As a recent Visiting Artist at the American Academy in Rome I was blessed with time for active looking and mark making, reflection and incubation, and for creative stimulus within the community of other artists and scholars. I collected memories and raw material as sources for painting, printmaking, and mixed media work and enjoyed dedicated time to immediately respond to my sensory engagement with Rome. The collections and productions from this period provided seeds for this still-in-progress body of work, Rome Rhythm.
Rome, with its multiple coexisting layers of history and culture, appeals to my sensibilities in many ways; through the abstraction and open-endedness of ruins, which create not only a sense of the past, but openings for the imagination; by themes from antiquity, which spark the archetypal memory; and because of monuments and figures – containers of history and spirit, vessels of the past, which speak to me now and point me to the future.
As I walked around the city, I engaged my body and my senses in notitia or attentive noticing, absorbing spirit and sensory environment, capturing images and letting them capture me—from ancient epitaphs, inscriptions, and graffiti, to patterns of pavement and the many steep steps up to the Academy, the lines of architecture and monuments, curves of drapery, figurative forms, maps and objects of antiquity, powerful color, and water.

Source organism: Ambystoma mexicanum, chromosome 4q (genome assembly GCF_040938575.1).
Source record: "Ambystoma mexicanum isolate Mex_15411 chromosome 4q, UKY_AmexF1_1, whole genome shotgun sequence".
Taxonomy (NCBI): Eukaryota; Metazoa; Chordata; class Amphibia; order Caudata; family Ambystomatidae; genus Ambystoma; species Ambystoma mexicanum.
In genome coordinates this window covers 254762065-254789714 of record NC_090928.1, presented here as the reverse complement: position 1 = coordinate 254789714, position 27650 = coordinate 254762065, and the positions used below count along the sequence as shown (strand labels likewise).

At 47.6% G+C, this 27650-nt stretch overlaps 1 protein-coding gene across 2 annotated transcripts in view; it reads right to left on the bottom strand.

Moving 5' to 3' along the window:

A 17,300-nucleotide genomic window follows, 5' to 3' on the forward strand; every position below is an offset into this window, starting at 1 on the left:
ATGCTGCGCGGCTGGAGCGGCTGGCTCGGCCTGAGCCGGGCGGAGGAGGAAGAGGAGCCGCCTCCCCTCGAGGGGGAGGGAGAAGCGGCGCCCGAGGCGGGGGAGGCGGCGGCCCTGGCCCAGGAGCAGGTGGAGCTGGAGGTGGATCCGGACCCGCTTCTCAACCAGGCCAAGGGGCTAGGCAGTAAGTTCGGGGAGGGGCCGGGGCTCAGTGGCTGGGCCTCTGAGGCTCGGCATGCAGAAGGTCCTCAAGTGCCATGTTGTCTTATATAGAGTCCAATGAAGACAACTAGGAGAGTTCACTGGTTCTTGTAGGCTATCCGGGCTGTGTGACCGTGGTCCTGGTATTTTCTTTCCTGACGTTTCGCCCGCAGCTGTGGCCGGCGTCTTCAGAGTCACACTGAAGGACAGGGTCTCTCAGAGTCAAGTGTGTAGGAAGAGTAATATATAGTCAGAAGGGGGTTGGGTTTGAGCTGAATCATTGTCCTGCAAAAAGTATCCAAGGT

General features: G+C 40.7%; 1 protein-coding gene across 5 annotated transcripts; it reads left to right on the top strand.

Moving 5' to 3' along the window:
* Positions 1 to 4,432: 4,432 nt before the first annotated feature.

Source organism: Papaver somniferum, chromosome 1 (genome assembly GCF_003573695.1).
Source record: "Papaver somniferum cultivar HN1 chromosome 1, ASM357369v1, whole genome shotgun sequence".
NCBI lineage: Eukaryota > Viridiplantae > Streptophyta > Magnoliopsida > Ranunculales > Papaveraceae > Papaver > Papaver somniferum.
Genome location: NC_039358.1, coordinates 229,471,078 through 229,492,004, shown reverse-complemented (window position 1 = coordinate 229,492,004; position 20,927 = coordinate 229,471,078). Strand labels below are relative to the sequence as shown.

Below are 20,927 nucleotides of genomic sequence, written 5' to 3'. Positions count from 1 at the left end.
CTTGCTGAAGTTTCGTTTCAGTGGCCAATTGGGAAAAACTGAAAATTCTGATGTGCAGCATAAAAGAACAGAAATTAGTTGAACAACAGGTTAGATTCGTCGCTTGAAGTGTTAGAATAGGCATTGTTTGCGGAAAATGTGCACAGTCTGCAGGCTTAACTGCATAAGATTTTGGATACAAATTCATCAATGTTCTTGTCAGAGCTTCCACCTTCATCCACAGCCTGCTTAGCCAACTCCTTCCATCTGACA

Having returned from Rome to my studio, I continue to trace my pilgrim’s journey with the action of art making. I address the canvas directly, giving visual form to captured memory and feeling and seeking to express the spirit and energy in my subject and myself. Beginning with energetic scribbles or lines as the ground of the city, I continue my “intervention on the plan of Rome” by building the work with fragments of memory and evidence of process: excavated layers; disrupted surface and structure; calligraphic gesture; things defined and obscured, and traces of the journey.
I seek to trust the immediate response or mark and strive for what Hsieh Ho called “spirit resonance.”